BPO Governance

The importance of having a good governance structure should never be underestimated and planning for it should begin the first day, i.e. the day you begin the feasibility study and not the day you sign the contract! As Stephen Covey noted, you must "begin with the end in mind." Don't just look at the numbers, but at the organization itself and ask:

Can the organization make the transition?
Is there sufficient process documentation and metrics?
Are the right people in the organization to make it happen?
Is there adequate executive commitment and oversight?

If the answer to any of these questions is 'no', then fix it immediately!

Planning for the retained organization and Program Management Organization (PMO), must be holistic in nature and take into account the larger imperative for change. It is crucial to understand the key drivers: people, process and performance. Each driver must be coordinated by the PMO to work together. The retained organization and the provider's staff (people) must understand the process and the KPI's (performance) by which they will be measured. The metrics must be realistic, measurable and repeatable. From this basis, continuous improvement can be imbedded throughout the delivery model.

Outsourcing is a long, multi-year journey and you must realize that you are picking a strategic partner and not a vendor. Yes, you want a fair price, but in the end you'll get what you pay for. Driving for rock bottom prices will deliver you a provider that looks for every excuse not to improve the process, thereby giving you sub-standard results. This too must be planned for up front; you have to define the financial targets that must be achieved to meet the business plan. Then, when reached, back off and focus on the relationship.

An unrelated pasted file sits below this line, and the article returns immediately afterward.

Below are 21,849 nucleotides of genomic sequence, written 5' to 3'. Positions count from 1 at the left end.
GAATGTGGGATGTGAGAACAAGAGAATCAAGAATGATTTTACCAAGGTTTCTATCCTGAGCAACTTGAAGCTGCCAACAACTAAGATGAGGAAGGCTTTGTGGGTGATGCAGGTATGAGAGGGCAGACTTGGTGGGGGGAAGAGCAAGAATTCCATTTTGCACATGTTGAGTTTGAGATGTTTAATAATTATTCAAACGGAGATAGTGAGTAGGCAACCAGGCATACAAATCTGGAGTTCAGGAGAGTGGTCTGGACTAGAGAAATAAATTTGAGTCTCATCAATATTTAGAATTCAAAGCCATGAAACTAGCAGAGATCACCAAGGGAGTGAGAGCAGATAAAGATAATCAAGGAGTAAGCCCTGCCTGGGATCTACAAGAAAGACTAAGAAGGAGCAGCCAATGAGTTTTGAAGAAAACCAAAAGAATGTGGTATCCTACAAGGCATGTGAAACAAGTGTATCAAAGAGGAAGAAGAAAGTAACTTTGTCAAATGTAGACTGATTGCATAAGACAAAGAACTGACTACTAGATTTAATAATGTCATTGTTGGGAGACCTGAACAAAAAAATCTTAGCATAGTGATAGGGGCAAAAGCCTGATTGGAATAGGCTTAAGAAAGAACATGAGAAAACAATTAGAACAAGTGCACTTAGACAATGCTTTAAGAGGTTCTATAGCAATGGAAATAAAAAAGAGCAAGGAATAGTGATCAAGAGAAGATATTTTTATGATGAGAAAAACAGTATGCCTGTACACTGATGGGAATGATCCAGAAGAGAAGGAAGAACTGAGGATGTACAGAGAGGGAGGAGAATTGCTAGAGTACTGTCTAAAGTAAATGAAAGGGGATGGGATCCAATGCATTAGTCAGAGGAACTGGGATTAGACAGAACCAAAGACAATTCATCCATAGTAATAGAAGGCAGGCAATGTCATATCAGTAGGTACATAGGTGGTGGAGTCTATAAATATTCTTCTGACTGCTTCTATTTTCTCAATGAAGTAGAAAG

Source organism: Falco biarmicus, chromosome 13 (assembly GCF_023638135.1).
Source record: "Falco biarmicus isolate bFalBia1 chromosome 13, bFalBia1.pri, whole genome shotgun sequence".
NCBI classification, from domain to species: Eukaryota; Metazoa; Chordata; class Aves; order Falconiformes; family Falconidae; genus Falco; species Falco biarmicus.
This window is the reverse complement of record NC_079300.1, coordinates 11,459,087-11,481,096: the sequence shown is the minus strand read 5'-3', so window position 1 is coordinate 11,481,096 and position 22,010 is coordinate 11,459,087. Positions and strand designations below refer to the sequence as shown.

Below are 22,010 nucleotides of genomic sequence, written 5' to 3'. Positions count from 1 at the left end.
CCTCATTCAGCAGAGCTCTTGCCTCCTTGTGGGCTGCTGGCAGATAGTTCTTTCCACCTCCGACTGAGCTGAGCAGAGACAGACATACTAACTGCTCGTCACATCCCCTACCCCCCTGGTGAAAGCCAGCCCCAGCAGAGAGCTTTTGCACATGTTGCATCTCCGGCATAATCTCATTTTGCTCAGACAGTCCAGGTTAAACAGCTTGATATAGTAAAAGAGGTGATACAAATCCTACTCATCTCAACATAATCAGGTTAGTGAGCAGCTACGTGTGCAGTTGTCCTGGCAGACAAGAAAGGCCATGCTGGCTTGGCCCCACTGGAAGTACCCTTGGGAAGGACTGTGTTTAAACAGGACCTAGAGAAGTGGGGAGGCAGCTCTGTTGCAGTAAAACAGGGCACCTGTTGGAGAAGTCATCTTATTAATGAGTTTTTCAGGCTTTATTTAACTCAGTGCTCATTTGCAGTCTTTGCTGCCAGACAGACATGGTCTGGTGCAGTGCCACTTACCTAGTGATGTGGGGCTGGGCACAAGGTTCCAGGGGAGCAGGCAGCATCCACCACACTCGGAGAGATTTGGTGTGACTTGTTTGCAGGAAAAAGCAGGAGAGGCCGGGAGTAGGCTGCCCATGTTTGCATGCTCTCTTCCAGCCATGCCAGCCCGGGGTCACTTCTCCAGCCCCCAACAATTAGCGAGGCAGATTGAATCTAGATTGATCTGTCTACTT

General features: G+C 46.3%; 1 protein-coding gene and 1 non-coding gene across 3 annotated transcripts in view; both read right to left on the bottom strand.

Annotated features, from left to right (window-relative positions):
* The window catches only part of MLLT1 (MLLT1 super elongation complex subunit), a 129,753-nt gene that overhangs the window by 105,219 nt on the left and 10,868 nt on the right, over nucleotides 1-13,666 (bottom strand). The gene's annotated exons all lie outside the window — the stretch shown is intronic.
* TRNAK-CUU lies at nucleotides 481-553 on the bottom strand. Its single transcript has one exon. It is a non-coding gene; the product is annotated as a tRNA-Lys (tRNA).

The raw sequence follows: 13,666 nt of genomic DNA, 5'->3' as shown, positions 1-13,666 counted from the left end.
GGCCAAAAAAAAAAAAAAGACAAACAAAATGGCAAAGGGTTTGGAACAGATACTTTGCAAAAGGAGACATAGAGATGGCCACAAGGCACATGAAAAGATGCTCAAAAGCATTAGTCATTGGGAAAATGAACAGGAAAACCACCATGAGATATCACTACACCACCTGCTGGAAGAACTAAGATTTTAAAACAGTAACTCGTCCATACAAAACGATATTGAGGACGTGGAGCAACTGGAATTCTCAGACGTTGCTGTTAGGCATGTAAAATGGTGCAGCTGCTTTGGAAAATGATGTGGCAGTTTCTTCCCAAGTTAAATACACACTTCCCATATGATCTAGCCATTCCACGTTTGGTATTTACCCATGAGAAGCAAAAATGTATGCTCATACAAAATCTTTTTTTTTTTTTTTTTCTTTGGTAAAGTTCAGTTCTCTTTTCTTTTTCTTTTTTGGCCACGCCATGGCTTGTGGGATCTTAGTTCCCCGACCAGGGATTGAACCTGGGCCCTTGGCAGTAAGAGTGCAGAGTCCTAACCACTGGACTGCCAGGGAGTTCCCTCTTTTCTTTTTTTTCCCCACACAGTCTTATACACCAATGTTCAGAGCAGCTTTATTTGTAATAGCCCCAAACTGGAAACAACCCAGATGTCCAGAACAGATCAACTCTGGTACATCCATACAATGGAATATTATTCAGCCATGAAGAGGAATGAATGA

In Conclusion

What is the lesson here? Ask yourself the following:

Is my company just following the Outsourcing mantra to reduce cost without an overarching plan or strategic alignment?
Is there a central PMO set up to coordinate and standardize outsourcing efforts?
Are there effective change controls in place?
Does my company know how to measure performance and program success?
Is my program floundering and about to derail?"

If you don't have warm fuzzies after reviewing these questions, then you have a governance issue. And just like in the ERP days, it fundamentally comes down to effective program management, change management and performance measurement - all of which adds up to governance.
Ben Trowbridge, Founder & CEO, Alsbridge, Inc.